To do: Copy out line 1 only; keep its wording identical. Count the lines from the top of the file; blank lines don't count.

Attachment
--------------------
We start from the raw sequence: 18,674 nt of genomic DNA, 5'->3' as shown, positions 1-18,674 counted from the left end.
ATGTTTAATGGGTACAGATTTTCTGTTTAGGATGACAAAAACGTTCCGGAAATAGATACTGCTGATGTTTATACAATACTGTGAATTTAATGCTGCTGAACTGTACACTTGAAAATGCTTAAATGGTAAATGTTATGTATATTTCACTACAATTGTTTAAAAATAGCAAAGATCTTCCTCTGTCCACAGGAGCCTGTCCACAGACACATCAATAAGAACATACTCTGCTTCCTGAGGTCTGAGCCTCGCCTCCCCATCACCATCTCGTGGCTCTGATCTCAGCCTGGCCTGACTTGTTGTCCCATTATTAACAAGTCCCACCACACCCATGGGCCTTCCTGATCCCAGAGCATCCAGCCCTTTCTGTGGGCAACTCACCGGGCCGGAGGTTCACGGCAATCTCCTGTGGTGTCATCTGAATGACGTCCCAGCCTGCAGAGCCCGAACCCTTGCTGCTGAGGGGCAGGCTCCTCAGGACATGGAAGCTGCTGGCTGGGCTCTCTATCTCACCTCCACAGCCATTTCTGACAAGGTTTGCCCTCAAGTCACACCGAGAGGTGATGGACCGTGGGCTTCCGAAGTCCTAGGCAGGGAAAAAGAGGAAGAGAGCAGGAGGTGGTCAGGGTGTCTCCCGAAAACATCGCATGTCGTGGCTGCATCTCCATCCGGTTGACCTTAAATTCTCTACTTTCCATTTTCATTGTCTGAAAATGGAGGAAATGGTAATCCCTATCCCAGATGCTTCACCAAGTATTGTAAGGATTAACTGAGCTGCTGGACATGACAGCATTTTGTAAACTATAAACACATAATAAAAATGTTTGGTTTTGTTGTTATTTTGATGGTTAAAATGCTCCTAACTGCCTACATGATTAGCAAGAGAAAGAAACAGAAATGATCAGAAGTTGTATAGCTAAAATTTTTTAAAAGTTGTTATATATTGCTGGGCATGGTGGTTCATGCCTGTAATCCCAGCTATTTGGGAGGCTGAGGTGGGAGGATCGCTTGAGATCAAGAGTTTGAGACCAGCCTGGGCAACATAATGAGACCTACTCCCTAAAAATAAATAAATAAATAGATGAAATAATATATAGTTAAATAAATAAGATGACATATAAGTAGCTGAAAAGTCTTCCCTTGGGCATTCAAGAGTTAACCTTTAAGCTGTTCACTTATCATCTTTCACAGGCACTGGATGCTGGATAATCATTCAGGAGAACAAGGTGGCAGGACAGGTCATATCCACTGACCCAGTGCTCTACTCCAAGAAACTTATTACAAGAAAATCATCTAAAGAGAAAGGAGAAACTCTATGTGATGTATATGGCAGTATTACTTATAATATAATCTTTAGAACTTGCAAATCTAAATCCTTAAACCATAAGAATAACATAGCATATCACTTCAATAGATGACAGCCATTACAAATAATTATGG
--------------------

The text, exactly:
We start from the raw sequence: 18,674 nt of genomic DNA, 5'->3' as shown, positions 1-18,674 counted from the left end.